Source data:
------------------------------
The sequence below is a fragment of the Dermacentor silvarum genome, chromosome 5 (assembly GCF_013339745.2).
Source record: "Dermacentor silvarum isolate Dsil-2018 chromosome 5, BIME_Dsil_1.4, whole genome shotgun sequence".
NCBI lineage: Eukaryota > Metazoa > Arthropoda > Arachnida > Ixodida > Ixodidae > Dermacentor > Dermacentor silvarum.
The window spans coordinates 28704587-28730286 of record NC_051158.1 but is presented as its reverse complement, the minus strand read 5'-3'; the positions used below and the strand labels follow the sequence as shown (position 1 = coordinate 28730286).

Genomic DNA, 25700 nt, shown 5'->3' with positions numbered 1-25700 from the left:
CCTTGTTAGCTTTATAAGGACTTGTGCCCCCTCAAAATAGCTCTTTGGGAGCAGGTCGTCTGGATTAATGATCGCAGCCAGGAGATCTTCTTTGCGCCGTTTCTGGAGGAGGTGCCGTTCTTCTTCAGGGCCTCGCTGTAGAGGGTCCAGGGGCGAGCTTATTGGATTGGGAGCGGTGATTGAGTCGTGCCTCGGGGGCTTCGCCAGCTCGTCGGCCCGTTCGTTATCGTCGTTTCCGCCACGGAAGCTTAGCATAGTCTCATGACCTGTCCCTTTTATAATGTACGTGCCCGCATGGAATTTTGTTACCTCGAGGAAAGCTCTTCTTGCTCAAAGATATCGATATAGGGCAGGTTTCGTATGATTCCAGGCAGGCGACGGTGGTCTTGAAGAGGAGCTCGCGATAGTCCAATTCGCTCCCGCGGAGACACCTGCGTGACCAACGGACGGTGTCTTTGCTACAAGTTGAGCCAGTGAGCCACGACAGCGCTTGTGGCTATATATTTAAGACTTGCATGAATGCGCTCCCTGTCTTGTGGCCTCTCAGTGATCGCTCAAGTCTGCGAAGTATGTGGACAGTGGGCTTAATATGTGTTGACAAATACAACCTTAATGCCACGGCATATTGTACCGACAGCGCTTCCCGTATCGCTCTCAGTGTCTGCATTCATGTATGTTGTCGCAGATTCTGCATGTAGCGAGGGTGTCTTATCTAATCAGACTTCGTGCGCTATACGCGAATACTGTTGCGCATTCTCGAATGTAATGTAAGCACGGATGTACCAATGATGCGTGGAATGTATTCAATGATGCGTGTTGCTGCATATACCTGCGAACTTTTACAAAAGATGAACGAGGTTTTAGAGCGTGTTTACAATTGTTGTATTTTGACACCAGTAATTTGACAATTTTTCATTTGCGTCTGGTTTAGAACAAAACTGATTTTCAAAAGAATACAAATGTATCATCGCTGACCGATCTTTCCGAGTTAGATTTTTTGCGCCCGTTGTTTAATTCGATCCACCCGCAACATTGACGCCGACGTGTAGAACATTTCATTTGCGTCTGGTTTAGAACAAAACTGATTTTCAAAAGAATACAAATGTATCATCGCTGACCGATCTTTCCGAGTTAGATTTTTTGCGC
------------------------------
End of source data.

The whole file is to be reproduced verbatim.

The sequence below is a fragment of the Dermacentor silvarum genome, chromosome 5 (assembly GCF_013339745.2).
Source record: "Dermacentor silvarum isolate Dsil-2018 chromosome 5, BIME_Dsil_1.4, whole genome shotgun sequence".
NCBI lineage: Eukaryota > Metazoa > Arthropoda > Arachnida > Ixodida > Ixodidae > Dermacentor > Dermacentor silvarum.
The window spans coordinates 28704587-28730286 of record NC_051158.1 but is presented as its reverse complement, the minus strand read 5'-3'; the positions used below and the strand labels follow the sequence as shown (position 1 = coordinate 28730286).

Genomic DNA, 25700 nt, shown 5'->3' with positions numbered 1-25700 from the left:
CCTTGTTAGCTTTATAAGGACTTGTGCCCCCTCAAAATAGCTCTTTGGGAGCAGGTCGTCTGGATTAATGATCGCAGCCAGGAGATCTTCTTTGCGCCGTTTCTGGAGGAGGTGCCGTTCTTCTTCAGGGCCTCGCTGTAGAGGGTCCAGGGGCGAGCTTATTGGATTGGGAGCGGTGATTGAGTCGTGCCTCGGGGGCTTCGCCAGCTCGTCGGCCCGTTCGTTATCGTCGTTTCCGCCACGGAAGCTTAGCATAGTCTCATGACCTGTCCCTTTTATAATGTACGTGCCCGCATGGAATTTTGTTACCTCGAGGAAAGCTCTTCTTGCTCAAAGATATCGATATAGGGCAGGTTTCGTATGATTCCAGGCAGGCGACGGTGGTCTTGAAGAGGAGCTCGCGATAGTCCAATTCGCTCCCGCGGAGACACCTGCGTGACCAACGGACGGTGTCTTTGCTACAAGTTGAGCCAGTGAGCCACGACAGCGCTTGTGGCTATATATTTAAGACTTGCATGAATGCGCTCCCTGTCTTGTGGCCTCTCAGTGATCGCTCAAGTCTGCGAAGTATGTGGACAGTGGGCTTAATATGTGTTGACAAATACAACCTTAATGCCACGGCATATTGTACCGACAGCGCTTCCCGTATCGCTCTCAGTGTCTGCATTCATGTATGTTGTCGCAGATTCTGCATGTAGCGAGGGTGTCTTATCTAATCAGACTTCGTGCGCTATACGCGAATACTGTTGCGCATTCTCGAATGTAATGTAAGCACGGATGTACCAATGATGCGTGGAATGTATTCAATGATGCGTGTTGCTGCATATACCTGCGAACTTTTACAAAAGATGAACGAGGTTTTAGAGCGTGTTTACAATTGTTGTATTTTGACACCAGTAATTTGACAATTTTTCATTTGCGTCTGGTTTAGAACAAAACTGATTTTCAAAAGAATACAAATGTATCATCGCTGACCGATCTTTCCGAGTTAGATTTTTTGCGCCCGTTGTTTAATTCGATCCACCCGCAACATTGACGCCGACGTGTAGAACATTTCATTTGCGTCTGGTTTAGAACAAAACTGATTTTCAAAAGAATACAAATGTATCATCGCTGACCGATCTTTCCGAGTTAGATTTTTTGCGC